We are currently in the midst of the most significant disruption to the world of work since the industrial revolution.
Right now as a nation we are failing to provide generations of young people with the skills and capability to thrive in the New Work Order. This is a national tragedy - and one that threatens Australia's future economic and social prosperity.
At the Foundation for Young Australians, we want to start a conversation about how we turn these risks into opportunities.
This week, FYA released a new report The New Work Order: Ensuring young Australians have skills and experience for jobs of the future, not the past. The report paints a clear picture of the key economic drivers which are transforming the world of work: automation, globalisation and more collaborative, flexible work arrangements.
Ever smarter machines are performing human tasks, our workforce is becoming more global and fewer people are doing work in a traditional office environment with one employer.
Just ten years from now the working life of a 15 year old will likely include a "portfolio" of jobs including self-employment, engagement in the collaborative economy and other individual employers - often at the same time.
For young people in particular, these changes will have a huge impact. Nearly 60 percent of Australian students (70 percent in VET) are currently studying or training for occupations where the vast majority of jobs will be radically affected by automation.
Many of the jobs they are studying for could vanish in 10-15 years' time. In short, the robots really are coming and we need to get ready to work with them.
In five years' time, over 50 percent of jobs will require significant digital skills and yet our young people are not learning these in schools. Our children may be able to operate a smart-phone with ease, but what they need is to learn how to build it.
This news comes at a time when young people are already facing great uncertainty with around 30% either underemployed or unemployed. They are a generation more in debt and unable to access home ownership than their parents.
As alarming as this all sounds, this story doesn't need to end badly. We expect there will be many new opportunities in the future world of work. What we are not doing is shoring up Australia's future by investing in the next generation and backing them to create the kind of world they want to live in.
Central to this will be equipping young people to become job builders and creators, not just job seekers.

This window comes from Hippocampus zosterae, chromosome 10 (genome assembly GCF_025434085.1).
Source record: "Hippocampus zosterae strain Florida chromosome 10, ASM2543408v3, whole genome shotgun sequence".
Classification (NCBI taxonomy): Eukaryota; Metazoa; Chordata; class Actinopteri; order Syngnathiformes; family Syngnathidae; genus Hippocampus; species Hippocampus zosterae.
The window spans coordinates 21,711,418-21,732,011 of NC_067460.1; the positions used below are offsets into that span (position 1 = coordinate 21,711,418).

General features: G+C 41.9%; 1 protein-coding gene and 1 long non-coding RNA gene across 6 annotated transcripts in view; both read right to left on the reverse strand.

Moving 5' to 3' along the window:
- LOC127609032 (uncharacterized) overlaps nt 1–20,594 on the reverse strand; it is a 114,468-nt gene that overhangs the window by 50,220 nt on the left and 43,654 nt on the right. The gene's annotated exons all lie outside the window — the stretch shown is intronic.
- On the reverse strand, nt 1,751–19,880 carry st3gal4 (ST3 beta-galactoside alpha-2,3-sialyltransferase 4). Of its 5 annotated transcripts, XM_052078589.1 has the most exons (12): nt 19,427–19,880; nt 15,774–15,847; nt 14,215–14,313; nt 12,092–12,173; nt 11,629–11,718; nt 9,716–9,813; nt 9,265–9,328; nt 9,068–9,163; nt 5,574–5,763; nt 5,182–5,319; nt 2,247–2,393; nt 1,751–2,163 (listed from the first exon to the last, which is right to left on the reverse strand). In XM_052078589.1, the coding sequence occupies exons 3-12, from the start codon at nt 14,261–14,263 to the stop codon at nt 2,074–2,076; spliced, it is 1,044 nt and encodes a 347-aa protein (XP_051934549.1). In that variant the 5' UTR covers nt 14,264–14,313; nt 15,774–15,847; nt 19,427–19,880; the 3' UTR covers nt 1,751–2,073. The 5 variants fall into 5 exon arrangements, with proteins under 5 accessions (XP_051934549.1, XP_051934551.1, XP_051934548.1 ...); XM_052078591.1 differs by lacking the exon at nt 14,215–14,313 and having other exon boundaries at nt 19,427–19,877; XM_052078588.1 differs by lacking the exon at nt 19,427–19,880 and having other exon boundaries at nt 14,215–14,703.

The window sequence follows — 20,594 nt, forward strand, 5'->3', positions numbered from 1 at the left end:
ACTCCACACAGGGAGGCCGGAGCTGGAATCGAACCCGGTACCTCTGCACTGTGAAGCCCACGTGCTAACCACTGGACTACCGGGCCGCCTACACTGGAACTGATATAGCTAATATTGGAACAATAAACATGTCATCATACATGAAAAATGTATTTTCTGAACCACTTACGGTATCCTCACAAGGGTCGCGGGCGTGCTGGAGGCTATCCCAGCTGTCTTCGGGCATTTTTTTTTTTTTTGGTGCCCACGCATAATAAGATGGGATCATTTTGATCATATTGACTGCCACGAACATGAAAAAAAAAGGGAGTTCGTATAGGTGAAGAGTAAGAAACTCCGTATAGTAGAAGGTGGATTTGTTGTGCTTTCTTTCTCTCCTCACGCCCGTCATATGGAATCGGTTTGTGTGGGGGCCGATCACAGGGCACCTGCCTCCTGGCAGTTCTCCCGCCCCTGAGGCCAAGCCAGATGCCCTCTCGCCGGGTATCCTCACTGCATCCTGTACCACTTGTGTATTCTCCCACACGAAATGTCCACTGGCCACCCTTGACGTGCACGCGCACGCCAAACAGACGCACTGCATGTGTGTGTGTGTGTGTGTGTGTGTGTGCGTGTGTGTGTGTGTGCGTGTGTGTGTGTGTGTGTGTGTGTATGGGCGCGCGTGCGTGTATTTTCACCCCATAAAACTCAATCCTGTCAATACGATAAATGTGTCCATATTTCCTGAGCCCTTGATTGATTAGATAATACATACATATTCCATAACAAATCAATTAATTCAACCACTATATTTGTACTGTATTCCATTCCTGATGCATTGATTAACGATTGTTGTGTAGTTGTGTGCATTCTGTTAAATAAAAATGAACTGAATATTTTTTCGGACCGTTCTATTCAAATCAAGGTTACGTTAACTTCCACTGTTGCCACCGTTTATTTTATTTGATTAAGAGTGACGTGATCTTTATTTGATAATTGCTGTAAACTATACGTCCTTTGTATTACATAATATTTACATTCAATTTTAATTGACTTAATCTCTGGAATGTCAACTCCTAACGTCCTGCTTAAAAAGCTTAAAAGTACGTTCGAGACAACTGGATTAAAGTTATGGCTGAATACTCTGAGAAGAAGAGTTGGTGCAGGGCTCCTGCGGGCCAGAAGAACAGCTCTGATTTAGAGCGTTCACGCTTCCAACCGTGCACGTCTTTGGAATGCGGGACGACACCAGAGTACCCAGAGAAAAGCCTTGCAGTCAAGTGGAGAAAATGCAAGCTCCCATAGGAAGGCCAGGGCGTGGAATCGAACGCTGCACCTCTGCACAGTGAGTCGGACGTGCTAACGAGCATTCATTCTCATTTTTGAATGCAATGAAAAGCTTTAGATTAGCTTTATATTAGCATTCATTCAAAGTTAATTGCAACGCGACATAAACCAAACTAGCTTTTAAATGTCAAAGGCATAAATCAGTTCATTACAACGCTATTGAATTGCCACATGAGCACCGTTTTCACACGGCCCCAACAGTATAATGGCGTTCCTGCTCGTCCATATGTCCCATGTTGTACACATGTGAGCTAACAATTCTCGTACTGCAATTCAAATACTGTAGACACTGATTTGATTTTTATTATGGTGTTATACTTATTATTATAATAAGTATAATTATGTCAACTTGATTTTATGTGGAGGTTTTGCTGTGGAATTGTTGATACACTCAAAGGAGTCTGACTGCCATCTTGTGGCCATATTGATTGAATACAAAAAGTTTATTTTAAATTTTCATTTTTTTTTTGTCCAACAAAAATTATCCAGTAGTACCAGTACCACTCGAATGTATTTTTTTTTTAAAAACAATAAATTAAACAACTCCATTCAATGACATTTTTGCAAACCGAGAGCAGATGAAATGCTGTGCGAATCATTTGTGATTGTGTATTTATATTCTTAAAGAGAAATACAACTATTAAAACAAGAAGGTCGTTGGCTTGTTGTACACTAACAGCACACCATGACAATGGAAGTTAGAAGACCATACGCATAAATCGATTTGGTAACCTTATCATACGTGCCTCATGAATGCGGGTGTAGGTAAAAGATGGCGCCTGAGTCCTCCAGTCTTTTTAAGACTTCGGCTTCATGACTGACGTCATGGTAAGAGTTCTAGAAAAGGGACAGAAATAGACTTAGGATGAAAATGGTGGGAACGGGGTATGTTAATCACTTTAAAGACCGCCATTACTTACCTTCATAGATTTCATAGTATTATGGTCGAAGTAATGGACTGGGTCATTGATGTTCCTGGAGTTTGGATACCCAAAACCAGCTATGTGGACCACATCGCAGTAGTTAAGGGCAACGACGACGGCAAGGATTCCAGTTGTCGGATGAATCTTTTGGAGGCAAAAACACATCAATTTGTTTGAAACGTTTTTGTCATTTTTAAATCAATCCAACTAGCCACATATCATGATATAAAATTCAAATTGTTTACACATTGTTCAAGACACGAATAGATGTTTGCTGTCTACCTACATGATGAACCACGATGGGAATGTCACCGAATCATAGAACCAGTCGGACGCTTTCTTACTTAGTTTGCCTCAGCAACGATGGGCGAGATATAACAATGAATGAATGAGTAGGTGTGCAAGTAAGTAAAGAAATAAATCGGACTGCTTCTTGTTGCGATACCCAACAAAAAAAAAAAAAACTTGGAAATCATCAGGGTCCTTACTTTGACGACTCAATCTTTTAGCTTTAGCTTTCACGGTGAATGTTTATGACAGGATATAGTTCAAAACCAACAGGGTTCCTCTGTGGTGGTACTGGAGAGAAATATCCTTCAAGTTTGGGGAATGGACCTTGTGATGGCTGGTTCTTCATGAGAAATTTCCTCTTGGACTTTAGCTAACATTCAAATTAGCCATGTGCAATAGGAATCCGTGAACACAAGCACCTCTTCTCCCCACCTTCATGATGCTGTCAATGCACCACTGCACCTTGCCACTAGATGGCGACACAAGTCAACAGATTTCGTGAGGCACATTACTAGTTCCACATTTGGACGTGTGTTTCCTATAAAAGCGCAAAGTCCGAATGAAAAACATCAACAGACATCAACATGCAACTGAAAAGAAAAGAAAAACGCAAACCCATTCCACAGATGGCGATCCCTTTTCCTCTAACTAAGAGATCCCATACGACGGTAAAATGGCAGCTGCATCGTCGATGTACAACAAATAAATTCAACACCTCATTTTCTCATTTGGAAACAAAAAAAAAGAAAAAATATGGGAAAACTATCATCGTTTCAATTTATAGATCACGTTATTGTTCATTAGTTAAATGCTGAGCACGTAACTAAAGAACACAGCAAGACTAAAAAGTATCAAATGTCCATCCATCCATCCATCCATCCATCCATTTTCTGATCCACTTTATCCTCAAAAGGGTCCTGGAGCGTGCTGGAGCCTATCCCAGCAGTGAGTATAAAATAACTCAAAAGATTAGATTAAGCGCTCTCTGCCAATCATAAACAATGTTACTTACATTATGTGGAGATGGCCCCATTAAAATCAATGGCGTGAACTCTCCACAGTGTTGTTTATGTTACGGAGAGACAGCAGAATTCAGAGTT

That is why FYA is calling for a national enterprise education strategy.
Young people need to be equipped with a set of skills that are transferrable across different jobs. Skills like financial literacy, digital literacy, collaboration, project management, and the ability to critically assess and analyse information, be creative and innovative.
Australian students need an enterprise education that begins early in primary school and builds consistently throughout high school. It also needs to be provided in ways that young people want to learn: through experience, immersion and with peers.
It is essential we provide young people, their teachers and parents, with accurate information about where future jobs will exist and the skills to craft and navigate multiple careers. Beyond this we need to engage students, schools, industry and parents in co-designing opportunities in and outside the classroom.
Programs like FYA's $20 Boss high school entrepreneurship program supported by NAB, our Adappt app-building bootcamp co-designed with Samsung and our work to back young social entrepreneurs, demonstrate the value of enterprise learning. They also show how these skills can be delivered in ways young people will engage with.
We need to take the learnings from these demonstrations and build a nation-wide strategy for embedding this approach to learning and skills into our education system.
We need a shared sense of both urgency and ambition for young Australians. If we're serious about equipping them for the best future possible, we need to invest in our young people now.
Our policy choices today will determine whether young people are ready to take on the challenges of the future. Ultimately these are challenges for our nation, not just young people. We must act now to ensure young Australians can thrive in the New Work Order.